I mean, we've seen it before, and it's fine. I told her that the two accidents were my fault, but accidents do happen with kids, and we're as careful as we can be. I was already feeling guilty about it, but to be told that someone thinks I'm being neglectful really upset me. The interviewer said she had to talk to Krys and check out the house, which she did a few weeks later. Even before she was done talking to Krys, she told her that she was going to close the case. We got a letter in the mail a few days ago saying the charges were completely unsubstantiated, and DCS was closing the case. Still, we had a lot of anxiety over it.

I get that people who work in schools are mandatory reporters of child abuse. I also get that DCS probably placed higher priority on this because Mia is a special needs kids. But it really bugged me, because I wonder who at her school reported me. It's anonymous, obviously, so we'll never know, but it's strange because the people who are closest to Mia know - I should hope - that I take care of her as best as I can, and while I'm not perfect, I'm certainly not neglecting her. So I wonder if it was someone who is on Mia's periphery, who doesn't know me and just sees a father not freaking out when something happens to his kid. I don't know. It's over now, but it was still quite upsetting. Such is life.

Mia is entering high school in August, which is amazing to us (I don't feel old!) even though technically she could have done so last year (we kept her in elementary school an extra year because we could). Our move means that she's going into an entirely new school district, but we've visited the school a few times and think it will be a good fit for her. We're keeping our fingers crossed! She didn't qualify for Extended School Year this year, which means she won't be able to go to school in June, which is a bit of a travesty, if you ask me. It's great that she didn't regress enough during last summer to qualify, because that means she's retaining the knowledge she learned, but part of why she didn't regress, I believe, is because she went to ESY last summer!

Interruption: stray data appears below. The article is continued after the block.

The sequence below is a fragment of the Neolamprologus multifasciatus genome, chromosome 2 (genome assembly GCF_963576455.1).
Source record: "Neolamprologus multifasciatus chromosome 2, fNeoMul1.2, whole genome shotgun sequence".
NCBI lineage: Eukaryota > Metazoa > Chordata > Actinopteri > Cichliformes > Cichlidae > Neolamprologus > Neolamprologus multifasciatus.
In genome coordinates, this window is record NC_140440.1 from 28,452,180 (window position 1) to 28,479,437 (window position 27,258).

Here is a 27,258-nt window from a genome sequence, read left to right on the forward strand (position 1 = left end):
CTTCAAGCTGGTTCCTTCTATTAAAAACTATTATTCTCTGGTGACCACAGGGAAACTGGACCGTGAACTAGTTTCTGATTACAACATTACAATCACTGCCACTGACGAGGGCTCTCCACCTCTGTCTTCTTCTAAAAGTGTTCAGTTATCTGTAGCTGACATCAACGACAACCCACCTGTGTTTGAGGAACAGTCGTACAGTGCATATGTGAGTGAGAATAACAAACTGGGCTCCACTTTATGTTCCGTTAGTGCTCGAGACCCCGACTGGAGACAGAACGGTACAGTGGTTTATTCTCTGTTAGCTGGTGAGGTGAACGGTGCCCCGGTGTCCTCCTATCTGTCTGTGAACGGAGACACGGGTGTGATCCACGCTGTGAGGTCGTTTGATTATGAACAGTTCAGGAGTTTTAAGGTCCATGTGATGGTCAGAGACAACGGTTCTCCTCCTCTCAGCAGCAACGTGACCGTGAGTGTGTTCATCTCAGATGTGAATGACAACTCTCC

It's always a bit of a Catch-22 - if you qualify for ESY, you might not regress, which means you don't qualify the next year, which might mean you regress and qualify again! I'm very curious to see how she does in a new school with new teachers and aides and if she regresses this fall after not going to ESY. I hope she doesn't, but we'll see. She will be going to her summer camp, though, which is always a fun time.

This past year hasn't been too exciting, which is not a bad thing at all. She's working hard, she seems to be happy, and she's doing well at school. She still behaves badly sometimes, she still doesn't express herself as well as we'd like, but that's probably not going to change too much. We're excited to see what she does in high school! Plus, we're going on vacation in about six weeks, so that should be a ton of fun!

As always, I'll link to my previous updates: Here's the story of her accident, and here are the annual updates from 2005, 2006, 2007, 2008, 2009, 2010, 2011, 2012, 2013, 2014, 2015, and 2016. I know I write that I'll try to update more often, but I want to this year, and given that I won't be driving them to and from school all the time, I'll probably have a bit more time. And of course I'll have to write about our vacation, because I think Mia will dig it. Thanks for reading, everyone!